That's enough for TFA. The conflict between Leia and the rest of the Senate over the course of action to take with the First Order may sound interesting on paper, it's not interesting to see a bunch of politicians debating and deciding to not take action or to take an action we as the audience think is stupid (because that's what it is - I can't think of any movie where this has worked, from 300 to Pacific Rim).
There are more episodes coming out and I would be surprised if the fallout from the destruction of the Hosnian system was glossed over in Episode 8 (opening crawl or otherwise). TFA was fast paced and based in the immediate aftermath, but the state of the galaxy now will likely serve as a key aspect of the story moving forward.
Star Trek is shock full of contrivances which are far more egregious than anything in TFA. Though it's ironic that one of my least favourite things in TFA is mirrored in Star Trek (characters seeing planets light years away getting blown up with the naked eye).
The scrutiny is a thing that only ever comes out when one dislikes a movie. None of the issues you mentioned are actually bad. You choose to highlight these trivial aspects to retrospectively justify why you didn't like the movie. That's fine to do. But they don't make TFA a really bad or broken movie. None of these are near the level of a villain whose motivations make no fucking sense (looking at you Nero).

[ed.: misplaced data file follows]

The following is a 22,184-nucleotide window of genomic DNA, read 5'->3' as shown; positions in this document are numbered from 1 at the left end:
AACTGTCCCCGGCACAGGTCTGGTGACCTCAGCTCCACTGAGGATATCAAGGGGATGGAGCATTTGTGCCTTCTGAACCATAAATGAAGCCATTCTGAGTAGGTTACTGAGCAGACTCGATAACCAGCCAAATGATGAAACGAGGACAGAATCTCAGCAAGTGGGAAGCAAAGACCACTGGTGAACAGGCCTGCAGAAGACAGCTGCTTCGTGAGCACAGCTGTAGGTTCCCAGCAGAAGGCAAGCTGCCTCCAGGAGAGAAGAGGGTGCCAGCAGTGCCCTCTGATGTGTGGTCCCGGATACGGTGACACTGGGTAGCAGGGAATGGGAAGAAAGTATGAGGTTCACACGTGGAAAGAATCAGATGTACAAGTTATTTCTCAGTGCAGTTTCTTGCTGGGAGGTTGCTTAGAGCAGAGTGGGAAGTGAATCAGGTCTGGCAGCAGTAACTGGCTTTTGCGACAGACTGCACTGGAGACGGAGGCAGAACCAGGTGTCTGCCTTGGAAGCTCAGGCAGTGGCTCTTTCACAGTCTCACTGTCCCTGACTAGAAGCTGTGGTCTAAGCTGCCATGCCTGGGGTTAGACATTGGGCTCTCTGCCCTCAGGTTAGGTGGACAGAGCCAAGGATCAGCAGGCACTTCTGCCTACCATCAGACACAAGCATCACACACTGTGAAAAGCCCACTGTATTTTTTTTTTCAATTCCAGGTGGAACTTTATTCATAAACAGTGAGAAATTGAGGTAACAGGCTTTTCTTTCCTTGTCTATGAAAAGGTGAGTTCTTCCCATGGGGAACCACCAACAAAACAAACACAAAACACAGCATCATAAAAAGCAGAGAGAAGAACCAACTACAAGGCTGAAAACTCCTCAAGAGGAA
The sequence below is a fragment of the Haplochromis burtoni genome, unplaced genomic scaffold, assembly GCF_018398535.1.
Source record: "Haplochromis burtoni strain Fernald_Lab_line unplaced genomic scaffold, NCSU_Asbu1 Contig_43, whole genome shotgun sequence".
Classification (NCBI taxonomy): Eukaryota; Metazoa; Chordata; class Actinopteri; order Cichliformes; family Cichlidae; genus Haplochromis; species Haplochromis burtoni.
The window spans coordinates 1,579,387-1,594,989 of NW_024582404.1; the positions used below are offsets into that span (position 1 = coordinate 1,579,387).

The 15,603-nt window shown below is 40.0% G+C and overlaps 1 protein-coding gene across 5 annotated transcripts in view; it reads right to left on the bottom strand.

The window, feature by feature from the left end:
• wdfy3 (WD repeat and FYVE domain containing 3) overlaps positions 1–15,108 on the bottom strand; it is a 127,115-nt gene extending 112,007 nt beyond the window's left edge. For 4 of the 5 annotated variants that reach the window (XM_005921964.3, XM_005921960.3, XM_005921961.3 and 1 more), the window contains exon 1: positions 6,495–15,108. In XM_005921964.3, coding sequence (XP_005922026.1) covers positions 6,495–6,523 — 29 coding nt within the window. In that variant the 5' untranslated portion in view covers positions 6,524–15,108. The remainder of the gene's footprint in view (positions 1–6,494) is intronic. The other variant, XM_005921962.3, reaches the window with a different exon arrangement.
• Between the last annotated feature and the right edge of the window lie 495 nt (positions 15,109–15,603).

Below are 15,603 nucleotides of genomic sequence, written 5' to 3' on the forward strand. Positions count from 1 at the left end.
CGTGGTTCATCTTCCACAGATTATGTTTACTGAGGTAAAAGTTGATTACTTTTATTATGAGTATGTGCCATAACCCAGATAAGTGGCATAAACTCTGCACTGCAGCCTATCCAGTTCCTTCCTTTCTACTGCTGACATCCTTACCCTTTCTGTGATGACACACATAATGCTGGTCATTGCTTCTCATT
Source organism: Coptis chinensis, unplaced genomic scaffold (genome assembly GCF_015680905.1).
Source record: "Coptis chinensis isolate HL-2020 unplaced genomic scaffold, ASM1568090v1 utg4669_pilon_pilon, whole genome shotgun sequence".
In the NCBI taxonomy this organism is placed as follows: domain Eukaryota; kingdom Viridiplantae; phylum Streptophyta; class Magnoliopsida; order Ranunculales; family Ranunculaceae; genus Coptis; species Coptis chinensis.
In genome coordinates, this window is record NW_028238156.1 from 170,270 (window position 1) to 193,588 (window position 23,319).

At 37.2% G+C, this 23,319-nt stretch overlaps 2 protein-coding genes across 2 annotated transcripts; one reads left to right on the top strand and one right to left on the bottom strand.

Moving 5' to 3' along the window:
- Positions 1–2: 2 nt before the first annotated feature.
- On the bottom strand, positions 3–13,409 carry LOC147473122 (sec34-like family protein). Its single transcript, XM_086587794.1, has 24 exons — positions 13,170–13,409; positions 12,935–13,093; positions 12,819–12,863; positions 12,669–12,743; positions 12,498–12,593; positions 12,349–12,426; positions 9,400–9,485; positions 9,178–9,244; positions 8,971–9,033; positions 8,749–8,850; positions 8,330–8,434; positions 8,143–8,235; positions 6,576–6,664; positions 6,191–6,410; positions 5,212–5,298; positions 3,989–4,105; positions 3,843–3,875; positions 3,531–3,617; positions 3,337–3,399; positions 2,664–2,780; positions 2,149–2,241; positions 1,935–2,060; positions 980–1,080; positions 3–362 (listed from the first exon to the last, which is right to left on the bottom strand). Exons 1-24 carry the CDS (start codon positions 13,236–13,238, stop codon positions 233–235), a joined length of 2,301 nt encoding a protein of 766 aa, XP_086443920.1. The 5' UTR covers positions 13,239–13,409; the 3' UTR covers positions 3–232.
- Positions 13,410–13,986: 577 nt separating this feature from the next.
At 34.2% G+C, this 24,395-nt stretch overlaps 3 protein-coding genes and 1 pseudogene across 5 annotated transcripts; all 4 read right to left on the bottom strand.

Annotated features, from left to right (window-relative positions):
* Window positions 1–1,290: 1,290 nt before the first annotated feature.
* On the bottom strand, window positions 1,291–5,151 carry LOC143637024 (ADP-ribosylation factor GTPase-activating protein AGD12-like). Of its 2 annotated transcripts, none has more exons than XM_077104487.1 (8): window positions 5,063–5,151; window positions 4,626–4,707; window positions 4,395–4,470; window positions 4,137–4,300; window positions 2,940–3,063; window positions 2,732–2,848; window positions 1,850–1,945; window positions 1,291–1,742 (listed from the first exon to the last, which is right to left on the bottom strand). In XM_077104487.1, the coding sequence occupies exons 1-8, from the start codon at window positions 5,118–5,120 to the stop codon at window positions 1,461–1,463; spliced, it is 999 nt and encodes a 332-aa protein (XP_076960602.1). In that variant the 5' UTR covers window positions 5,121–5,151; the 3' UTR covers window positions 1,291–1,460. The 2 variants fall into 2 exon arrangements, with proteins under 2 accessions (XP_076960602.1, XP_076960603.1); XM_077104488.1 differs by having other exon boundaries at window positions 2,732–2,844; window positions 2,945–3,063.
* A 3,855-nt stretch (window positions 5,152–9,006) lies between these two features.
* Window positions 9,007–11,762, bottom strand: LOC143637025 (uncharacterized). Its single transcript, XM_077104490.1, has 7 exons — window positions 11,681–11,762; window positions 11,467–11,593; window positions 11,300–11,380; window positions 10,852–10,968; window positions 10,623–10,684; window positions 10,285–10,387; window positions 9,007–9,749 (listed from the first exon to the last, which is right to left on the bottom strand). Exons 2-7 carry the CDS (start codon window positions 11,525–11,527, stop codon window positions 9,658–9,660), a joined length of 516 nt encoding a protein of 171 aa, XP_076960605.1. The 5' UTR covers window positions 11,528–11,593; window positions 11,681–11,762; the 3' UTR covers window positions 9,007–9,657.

... wait, how does TFA pull its punches in the third act? I don't think that means what you think it means
Some of these are unbelievably nitpicky. No movie can stand up to this kind of scrutiny.
1) Despite Dameron being a high-value prisoner, after being shot down, nobody checks to make sure they're dead. Literally nothing was stopping a pilot from flying over and checking the wreckage.
The same wreckage that was swallowed up in the sand? And what about the stormtroopers they see at the settlement who immediately start chasing Finn? Why do you think they were there?
3) The first thing they run into after leaving the planet's atmosphere is Han and Chewie's barge (that DOES make sense, since the Falcon's beacon let him know it was flying again). Soooo....where is the First Order? They just lost fighters to the Falcon. They knew the droid was on the ship that just took off from Jakku, but instead of the Order meeting them with their whacking giant ships, it's Han and Chewie who find them. Then gangsters. The first order conveniently fade from the story.
That's like complaining that the Empire doesn't track Luke to Dagobah. How could they have followed from Jakku precisely? What's more, at the very next place they land, the First Order finds them (using their spies), so the complaint that they fade from the story isn't even true.
4) The lightsaber is on the same planet that Han goes to for information. Which allows Rey to find it. Please. MAYBE Luke foresaw that Rey would find it because Force, but that's iffy.